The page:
While Landers replied to two emails, responses to specific questions were not provided, including why the proposal had as yet been ignored, whether 120 or fewer contact tracers are enough to cover the state, whether the organization would hire replacements for contact tracers who return to their original jobs, and why the agency was, as of the day the safer-at-home rules had been relaxed, still considering options. 

“As the response to COVID 19 continues and staff returns to other duties, ADPH will implement additional steps to ensure that contact tracing continues,” Landers wrote. 

Attempts to reach state health officer Dr. Scott Harris by phone and email Friday were unsuccessful. Harris had told Alabama Political Reporter earlier this week that the state had just 60 ADPH staff working on contact tracing — a number Landers had also provided to The Star in early May — and that the department would need to hire dozens, if not hundreds, of people to supplement its workforce. Harris had noted that the department was working with school nurses in some counties.


Meanwhile, in Maryland

The Command System plan had been unique when it was submitted, Barton said, but he has since learned county governments in other states have employed the same strategy. 

More than 800 local contact tracers have been hired throughout Maryland — including school nurses in Anne Arundel County, according to a Washington Post story published Thursday — in addition to another 650 tracers hired directly by the state’s health department. 

Maryland had about 43,000 confirmed cases as of Friday afternoon — about 4,000 more than when it held a similar state reopening last Friday — while Alabama had just over 13,500.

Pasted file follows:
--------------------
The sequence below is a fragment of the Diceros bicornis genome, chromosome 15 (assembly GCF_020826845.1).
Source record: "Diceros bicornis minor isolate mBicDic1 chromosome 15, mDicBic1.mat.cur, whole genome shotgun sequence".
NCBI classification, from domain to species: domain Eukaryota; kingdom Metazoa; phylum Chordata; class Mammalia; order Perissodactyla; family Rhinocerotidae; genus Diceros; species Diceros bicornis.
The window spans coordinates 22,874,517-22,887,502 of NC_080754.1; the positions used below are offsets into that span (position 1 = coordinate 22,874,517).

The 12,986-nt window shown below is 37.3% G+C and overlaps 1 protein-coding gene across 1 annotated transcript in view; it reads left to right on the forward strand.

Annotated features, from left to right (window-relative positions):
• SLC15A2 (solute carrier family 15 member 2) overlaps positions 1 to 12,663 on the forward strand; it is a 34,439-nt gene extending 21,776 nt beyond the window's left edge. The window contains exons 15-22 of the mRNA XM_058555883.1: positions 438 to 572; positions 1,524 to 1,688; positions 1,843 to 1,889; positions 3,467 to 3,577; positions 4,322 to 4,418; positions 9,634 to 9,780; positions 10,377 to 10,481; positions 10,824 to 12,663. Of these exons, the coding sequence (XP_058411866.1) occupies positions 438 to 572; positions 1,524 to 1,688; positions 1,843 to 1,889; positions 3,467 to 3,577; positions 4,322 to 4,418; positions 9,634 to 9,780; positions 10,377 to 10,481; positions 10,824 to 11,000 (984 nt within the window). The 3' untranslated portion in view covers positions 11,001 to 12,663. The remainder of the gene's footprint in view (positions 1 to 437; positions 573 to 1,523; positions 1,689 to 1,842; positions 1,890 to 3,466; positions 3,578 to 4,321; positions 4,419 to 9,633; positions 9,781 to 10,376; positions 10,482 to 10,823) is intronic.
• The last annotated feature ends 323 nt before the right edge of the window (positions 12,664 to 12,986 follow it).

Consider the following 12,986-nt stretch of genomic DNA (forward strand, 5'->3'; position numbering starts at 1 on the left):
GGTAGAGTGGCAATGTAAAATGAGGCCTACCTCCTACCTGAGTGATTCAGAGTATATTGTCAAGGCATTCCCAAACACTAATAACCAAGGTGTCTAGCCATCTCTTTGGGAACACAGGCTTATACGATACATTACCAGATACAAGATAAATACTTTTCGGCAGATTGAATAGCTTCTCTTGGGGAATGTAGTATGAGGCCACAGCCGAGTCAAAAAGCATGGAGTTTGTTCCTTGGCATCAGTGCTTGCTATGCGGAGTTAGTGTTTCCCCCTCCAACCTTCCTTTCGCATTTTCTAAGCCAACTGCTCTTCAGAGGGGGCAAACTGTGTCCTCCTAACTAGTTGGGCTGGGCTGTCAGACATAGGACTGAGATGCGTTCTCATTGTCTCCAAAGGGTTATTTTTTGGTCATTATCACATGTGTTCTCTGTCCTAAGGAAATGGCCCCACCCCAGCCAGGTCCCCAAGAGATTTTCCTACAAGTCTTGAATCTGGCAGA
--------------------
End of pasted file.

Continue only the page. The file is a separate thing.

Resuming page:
Landers wrote that one effort had been decided on, a smartphone app created by tech companies Google and Apple. 

According to a guide released by both companies, though, the app is actually a set of application programming interfaces — called APIs, most commonly — that will let public health departments create their own smartphone apps, leaving development up to each individual department. The apps will use the same basic technology, beaming wireless Bluetooth signals between phones; if a user of the app indicates they have tested positive for COVID-19, others their phones have been near will be notified, though the positive person will not be identified. 

That same guide notes that it will be months before the functionality is built into phone software without user input; current applications will require users to download the app and sign in, and send an alert that they have tested positive. 

According to a Washington Post story published May 15, health departments won’t receive information from the app that would identify those who tested positive, or even where they made contact with others, which has led to complaints from health officials in other states and countries about the app’s effectiveness. 

Asked whether ADPH still considers the potential smartphone application useful in light of those concerns, Landers did not answer directly. 

“Additional technology is part of ADPH plan to ensure ongoing contact tracing,” Landers wrote. “ADPH expects that the app can be another enhancement, especially in younger persons.”